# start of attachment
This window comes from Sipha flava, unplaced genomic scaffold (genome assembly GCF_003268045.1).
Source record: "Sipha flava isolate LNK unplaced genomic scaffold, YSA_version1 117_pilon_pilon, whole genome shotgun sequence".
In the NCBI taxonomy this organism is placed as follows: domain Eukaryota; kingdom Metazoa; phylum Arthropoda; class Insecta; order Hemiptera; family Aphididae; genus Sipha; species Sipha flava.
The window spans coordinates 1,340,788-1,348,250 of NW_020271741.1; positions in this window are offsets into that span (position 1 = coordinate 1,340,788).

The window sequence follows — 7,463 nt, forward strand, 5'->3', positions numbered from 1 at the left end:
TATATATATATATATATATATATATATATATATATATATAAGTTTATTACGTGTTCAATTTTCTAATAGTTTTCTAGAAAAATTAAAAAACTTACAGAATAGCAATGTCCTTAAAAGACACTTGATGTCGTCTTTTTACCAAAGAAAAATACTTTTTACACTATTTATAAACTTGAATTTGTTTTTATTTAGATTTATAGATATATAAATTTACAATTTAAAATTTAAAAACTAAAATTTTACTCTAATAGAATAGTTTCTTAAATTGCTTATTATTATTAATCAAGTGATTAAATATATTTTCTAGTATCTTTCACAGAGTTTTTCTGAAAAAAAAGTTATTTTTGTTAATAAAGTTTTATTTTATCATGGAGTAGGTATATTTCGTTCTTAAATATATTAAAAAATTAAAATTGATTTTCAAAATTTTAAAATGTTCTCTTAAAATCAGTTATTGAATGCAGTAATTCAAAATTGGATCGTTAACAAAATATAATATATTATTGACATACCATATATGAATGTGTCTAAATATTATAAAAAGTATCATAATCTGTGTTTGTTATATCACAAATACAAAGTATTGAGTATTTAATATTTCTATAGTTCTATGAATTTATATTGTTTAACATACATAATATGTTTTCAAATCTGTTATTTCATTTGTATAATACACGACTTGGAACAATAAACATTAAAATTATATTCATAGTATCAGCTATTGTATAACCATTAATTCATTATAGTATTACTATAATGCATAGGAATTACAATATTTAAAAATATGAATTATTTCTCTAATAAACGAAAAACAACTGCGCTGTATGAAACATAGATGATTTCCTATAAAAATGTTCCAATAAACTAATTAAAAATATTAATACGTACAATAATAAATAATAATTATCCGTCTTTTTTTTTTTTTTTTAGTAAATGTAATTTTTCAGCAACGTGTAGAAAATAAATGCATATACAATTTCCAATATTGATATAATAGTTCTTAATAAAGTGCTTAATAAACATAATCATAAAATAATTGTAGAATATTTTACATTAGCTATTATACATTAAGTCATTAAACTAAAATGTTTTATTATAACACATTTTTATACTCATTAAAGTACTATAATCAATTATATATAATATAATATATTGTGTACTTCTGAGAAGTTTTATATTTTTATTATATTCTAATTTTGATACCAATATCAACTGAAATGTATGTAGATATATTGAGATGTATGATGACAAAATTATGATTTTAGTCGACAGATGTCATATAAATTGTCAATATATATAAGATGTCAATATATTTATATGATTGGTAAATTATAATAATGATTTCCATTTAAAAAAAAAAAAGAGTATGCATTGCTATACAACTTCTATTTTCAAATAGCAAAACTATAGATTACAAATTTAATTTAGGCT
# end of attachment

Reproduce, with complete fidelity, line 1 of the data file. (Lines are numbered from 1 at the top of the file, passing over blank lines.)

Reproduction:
This window comes from Sipha flava, unplaced genomic scaffold (genome assembly GCF_003268045.1).